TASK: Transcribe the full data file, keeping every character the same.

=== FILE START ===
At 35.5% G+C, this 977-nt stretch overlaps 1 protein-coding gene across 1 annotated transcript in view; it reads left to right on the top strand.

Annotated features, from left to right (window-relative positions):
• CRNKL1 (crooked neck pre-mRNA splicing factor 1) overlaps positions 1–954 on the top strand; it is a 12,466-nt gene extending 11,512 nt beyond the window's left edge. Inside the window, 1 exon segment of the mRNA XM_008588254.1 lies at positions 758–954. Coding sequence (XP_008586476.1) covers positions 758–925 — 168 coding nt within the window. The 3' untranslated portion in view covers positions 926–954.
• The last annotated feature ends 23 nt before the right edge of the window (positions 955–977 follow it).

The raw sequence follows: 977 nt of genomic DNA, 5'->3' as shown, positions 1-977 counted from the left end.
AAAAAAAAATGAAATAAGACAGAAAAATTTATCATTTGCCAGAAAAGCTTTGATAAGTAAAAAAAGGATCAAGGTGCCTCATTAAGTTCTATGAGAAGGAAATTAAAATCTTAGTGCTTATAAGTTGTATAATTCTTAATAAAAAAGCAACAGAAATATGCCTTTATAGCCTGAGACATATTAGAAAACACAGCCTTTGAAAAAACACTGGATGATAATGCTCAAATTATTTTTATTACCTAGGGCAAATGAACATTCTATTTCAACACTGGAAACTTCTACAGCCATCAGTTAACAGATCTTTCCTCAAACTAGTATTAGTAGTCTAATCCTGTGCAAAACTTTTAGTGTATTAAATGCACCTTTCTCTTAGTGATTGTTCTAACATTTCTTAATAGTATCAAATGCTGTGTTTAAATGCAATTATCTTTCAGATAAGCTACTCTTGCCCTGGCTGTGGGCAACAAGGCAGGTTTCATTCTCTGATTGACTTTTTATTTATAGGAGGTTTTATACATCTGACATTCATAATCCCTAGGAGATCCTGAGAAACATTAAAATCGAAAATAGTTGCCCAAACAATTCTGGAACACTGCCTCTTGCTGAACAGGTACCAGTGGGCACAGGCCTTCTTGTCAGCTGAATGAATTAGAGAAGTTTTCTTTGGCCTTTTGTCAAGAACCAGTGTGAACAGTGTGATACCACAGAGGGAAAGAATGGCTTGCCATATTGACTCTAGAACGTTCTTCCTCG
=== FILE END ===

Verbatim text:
At 35.5% G+C, this 977-nt stretch overlaps 1 protein-coding gene across 1 annotated transcript in view; it reads left to right on the top strand.

Annotated features, from left to right (window-relative positions):
• CRNKL1 (crooked neck pre-mRNA splicing factor 1) overlaps positions 1–954 on the top strand; it is a 12,466-nt gene extending 11,512 nt beyond the window's left edge. Inside the window, 1 exon segment of the mRNA XM_008588254.1 lies at positions 758–954. Coding sequence (XP_008586476.1) covers positions 758–925 — 168 coding nt within the window. The 3' untranslated portion in view covers positions 926–954.
• The last annotated feature ends 23 nt before the right edge of the window (positions 955–977 follow it).

The raw sequence follows: 977 nt of genomic DNA, 5'->3' as shown, positions 1-977 counted from the left end.
AAAAAAAAATGAAATAAGACAGAAAAATTTATCATTTGCCAGAAAAGCTTTGATAAGTAAAAAAAGGATCAAGGTGCCTCATTAAGTTCTATGAGAAGGAAATTAAAATCTTAGTGCTTATAAGTTGTATAATTCTTAATAAAAAAGCAACAGAAATATGCCTTTATAGCCTGAGACATATTAGAAAACACAGCCTTTGAAAAAACACTGGATGATAATGCTCAAATTATTTTTATTACCTAGGGCAAATGAACATTCTATTTCAACACTGGAAACTTCTACAGCCATCAGTTAACAGATCTTTCCTCAAACTAGTATTAGTAGTCTAATCCTGTGCAAAACTTTTAGTGTATTAAATGCACCTTTCTCTTAGTGATTGTTCTAACATTTCTTAATAGTATCAAATGCTGTGTTTAAATGCAATTATCTTTCAGATAAGCTACTCTTGCCCTGGCTGTGGGCAACAAGGCAGGTTTCATTCTCTGATTGACTTTTTATTTATAGGAGGTTTTATACATCTGACATTCATAATCCCTAGGAGATCCTGAGAAACATTAAAATCGAAAATAGTTGCCCAAACAATTCTGGAACACTGCCTCTTGCTGAACAGGTACCAGTGGGCACAGGCCTTCTTGTCAGCTGAATGAATTAGAGAAGTTTTCTTTGGCCTTTTGTCAAGAACCAGTGTGAACAGTGTGATACCACAGAGGGAAAGAATGGCTTGCCATATTGACTCTAGAACGTTCTTCCTCG